by Jacob Oppenheim
Over the past year, I have written a series of columns about housing regulation, transportation policy, and occupational licensing, among other topics, which address how seemingly sensible government mandates may lead to significant impoverishment, especially in urban areas. Before addressing the issue of income inequality, it is worth reviewing these ideas and linking them together to see how seemingly well-meaning mandates have amounted to a regressive transfer of wealth from the poor to the rich. In 1950, only one in twenty workers had a job that required some form of licensing; today, that number has reached one in three. Jobs that require licensing are overwhelmingly held by low- and middle-income workers. Licensing stifles competition, protects the wages of incumbents, and constitutes a highly regressive tax on the unemployed, in the form of long training periods (it takes 140 days to become a manicurist in Oregon), and expensive, useless coursework (frequently only available at for-profit institutions), and testing. A recent report from the libertarian Institute for Justice is littered with examples of the sheer ridiculousness of our licensing regime, a system that would be comical were it not for its perverse consequences.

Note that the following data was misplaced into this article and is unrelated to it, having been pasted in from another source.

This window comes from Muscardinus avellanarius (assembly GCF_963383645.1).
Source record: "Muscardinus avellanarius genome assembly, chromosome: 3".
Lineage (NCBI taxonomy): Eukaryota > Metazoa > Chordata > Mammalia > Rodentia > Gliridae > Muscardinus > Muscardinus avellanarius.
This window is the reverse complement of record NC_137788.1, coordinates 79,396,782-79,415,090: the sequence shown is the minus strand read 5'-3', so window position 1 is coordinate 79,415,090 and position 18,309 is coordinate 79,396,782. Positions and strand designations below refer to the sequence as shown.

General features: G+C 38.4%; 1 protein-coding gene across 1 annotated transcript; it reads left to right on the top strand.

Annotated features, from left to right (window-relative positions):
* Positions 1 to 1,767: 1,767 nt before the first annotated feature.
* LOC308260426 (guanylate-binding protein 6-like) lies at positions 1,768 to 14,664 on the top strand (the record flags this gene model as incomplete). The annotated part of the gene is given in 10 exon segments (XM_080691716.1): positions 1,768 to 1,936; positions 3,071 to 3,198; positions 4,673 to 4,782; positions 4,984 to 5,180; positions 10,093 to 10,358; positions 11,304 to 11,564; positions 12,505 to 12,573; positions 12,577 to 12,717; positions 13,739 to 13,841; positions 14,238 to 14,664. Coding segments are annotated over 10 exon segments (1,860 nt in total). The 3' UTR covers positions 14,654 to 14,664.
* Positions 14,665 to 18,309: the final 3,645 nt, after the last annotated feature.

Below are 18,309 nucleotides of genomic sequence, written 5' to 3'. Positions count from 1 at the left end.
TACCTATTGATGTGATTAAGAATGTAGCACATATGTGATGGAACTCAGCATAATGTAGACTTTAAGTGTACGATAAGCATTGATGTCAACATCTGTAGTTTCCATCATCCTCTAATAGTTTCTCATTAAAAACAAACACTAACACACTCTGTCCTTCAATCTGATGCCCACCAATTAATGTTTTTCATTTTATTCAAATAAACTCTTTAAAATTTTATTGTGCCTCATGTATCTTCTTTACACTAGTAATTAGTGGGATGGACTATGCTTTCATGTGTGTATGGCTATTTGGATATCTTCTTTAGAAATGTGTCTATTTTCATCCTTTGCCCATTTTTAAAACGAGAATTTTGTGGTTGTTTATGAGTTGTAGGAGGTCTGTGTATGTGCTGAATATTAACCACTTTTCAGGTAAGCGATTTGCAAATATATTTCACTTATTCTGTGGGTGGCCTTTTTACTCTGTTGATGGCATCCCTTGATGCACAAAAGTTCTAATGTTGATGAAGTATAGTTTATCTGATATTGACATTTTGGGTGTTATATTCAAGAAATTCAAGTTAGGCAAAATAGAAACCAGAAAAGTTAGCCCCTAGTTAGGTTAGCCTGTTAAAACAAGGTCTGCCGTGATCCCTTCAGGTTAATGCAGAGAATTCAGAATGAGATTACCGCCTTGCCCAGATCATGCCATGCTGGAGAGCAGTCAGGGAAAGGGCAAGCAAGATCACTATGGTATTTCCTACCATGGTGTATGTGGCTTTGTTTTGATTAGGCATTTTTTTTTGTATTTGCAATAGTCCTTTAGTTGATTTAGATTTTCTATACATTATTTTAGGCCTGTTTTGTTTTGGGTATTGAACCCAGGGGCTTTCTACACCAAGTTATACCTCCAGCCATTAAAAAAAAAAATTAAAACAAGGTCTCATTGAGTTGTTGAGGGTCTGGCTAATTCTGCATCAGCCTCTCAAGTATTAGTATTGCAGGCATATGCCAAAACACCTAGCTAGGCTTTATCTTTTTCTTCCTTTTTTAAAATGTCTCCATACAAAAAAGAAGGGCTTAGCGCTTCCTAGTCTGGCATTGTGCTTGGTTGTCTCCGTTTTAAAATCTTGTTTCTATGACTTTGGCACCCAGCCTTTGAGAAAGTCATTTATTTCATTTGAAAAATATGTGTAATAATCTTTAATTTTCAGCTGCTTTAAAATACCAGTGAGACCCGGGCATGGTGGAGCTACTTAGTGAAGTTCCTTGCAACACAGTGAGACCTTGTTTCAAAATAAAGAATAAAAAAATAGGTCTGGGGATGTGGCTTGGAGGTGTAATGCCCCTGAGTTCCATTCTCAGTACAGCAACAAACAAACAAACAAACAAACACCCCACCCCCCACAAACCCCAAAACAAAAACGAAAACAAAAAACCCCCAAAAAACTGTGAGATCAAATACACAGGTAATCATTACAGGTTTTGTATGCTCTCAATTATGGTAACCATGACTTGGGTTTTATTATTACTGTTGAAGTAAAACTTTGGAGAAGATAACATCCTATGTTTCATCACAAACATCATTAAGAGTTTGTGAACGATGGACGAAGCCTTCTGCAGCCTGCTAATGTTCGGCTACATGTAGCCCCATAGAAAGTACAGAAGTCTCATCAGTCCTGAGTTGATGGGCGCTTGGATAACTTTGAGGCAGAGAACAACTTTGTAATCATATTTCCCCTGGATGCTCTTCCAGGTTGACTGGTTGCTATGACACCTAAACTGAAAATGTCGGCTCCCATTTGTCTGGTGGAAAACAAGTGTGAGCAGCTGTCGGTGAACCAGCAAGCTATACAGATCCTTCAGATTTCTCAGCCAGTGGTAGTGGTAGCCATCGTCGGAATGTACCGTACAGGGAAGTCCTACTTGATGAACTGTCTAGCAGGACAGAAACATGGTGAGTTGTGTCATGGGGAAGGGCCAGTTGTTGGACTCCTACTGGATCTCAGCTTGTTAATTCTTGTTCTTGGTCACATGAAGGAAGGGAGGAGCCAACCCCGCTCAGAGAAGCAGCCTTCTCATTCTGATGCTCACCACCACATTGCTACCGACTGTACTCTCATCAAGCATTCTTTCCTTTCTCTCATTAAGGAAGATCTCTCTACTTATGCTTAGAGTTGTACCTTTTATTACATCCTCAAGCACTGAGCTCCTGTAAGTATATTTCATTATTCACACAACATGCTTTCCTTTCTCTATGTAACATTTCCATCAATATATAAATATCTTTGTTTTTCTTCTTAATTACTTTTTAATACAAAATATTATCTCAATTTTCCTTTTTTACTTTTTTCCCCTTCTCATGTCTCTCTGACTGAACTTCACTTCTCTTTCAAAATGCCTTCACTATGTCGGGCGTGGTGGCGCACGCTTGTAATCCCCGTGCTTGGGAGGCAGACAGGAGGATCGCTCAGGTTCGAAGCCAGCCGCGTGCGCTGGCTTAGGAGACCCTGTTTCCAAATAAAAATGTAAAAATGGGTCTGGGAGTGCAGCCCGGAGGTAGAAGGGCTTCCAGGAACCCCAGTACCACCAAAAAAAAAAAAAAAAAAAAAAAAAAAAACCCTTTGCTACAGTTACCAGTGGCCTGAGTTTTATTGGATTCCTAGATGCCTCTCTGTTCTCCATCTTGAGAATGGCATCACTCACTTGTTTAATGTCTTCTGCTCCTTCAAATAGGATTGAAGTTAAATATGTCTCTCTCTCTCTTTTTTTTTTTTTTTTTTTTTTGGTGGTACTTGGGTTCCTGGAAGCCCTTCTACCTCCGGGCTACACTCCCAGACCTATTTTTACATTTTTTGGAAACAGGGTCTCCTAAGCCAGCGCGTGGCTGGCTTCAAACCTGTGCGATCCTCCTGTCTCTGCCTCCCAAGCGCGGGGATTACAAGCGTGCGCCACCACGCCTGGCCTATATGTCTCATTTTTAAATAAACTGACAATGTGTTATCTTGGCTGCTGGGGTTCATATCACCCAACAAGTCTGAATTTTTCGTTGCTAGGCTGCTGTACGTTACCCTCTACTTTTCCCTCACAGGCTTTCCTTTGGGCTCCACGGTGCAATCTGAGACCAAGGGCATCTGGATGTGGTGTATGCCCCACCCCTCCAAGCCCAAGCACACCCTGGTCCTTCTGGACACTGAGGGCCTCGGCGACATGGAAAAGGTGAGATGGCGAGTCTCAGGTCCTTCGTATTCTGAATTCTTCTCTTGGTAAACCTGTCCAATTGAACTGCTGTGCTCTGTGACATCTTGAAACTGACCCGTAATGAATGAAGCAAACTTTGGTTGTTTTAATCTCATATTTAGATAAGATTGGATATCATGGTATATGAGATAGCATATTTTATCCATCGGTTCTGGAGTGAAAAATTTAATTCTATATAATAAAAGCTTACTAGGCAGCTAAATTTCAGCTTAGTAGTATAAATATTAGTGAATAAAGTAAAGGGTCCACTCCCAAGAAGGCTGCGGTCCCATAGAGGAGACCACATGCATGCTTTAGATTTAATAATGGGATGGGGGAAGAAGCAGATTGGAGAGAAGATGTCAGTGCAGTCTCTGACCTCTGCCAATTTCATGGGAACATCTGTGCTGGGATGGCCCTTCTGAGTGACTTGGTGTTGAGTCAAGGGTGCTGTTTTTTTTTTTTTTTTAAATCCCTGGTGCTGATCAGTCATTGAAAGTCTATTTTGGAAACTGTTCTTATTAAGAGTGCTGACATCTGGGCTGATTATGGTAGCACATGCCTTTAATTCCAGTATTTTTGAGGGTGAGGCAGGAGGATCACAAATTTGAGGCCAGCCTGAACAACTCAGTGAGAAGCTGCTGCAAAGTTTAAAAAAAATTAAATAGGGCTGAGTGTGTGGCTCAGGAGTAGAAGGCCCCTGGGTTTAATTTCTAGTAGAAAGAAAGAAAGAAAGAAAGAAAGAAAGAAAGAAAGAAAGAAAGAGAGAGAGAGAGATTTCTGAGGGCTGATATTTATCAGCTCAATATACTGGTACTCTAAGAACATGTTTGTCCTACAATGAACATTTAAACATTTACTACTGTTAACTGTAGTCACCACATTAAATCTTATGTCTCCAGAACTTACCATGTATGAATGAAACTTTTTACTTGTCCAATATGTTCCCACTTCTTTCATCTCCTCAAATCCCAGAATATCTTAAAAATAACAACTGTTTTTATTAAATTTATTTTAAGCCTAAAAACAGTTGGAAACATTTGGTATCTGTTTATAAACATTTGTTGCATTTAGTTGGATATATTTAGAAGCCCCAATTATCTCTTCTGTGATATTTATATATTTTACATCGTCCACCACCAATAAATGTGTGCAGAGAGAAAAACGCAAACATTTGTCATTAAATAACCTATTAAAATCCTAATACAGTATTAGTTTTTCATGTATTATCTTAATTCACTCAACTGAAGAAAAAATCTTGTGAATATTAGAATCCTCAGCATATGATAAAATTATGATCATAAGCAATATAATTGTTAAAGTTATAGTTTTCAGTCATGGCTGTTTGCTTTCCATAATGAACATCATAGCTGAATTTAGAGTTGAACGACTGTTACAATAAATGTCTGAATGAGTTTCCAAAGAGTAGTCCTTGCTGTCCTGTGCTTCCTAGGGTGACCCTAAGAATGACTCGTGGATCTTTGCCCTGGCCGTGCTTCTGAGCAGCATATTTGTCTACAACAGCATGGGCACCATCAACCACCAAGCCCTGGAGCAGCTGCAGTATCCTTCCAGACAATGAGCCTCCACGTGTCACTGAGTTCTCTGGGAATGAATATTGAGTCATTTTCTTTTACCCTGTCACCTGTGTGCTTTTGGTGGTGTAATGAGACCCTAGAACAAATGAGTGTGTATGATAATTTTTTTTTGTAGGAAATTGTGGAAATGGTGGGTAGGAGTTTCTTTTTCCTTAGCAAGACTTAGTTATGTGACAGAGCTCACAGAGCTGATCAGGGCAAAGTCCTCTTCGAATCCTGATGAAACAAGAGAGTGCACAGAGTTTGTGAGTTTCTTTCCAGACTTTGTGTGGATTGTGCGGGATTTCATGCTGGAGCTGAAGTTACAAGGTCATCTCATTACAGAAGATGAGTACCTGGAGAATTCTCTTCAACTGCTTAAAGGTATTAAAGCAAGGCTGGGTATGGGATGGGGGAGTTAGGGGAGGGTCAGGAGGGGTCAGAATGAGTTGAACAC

For those who have a job, however, a thicket of overlapping rules, regulations, and mandates makes housing far more expensive than it should be. Given market competition, the price of housing should fall to equal the cost of construction, a value ($300 per square foot) so low that decent housing could be afforded by the working poor of New York. Yet, by creating restrictions that limit where one can build and how dense one may build there, we limit the supply of housing, especially near public transportation. A brief glance comparing the area around any outer borough express subway stop with that around, for instance, 86th Street and Lexington Avenue in Manhattan, should easily convince one of the vast untapped potential for building housing within the city. Were these regulations overturned, the exceedingly long and expensive processes of community approval and environmental review would keep most potential builders from the market. After all, who has the ability, except the largest real estate firms, to continue to borrow money amid interminable delays without seeing any returns? Perhaps the greatest example of the well-off sticking a finger in the eye of the poor is historical preservation. The large tracts of land that wealthy, mostly white, members of the urban elite have cordoned off from development, to avoid having to pay the economic cost of living at low density in prime locations (mostly in Manhattan), are perhaps the clearest example of the rich “rigging the game” against the lower and middle classes.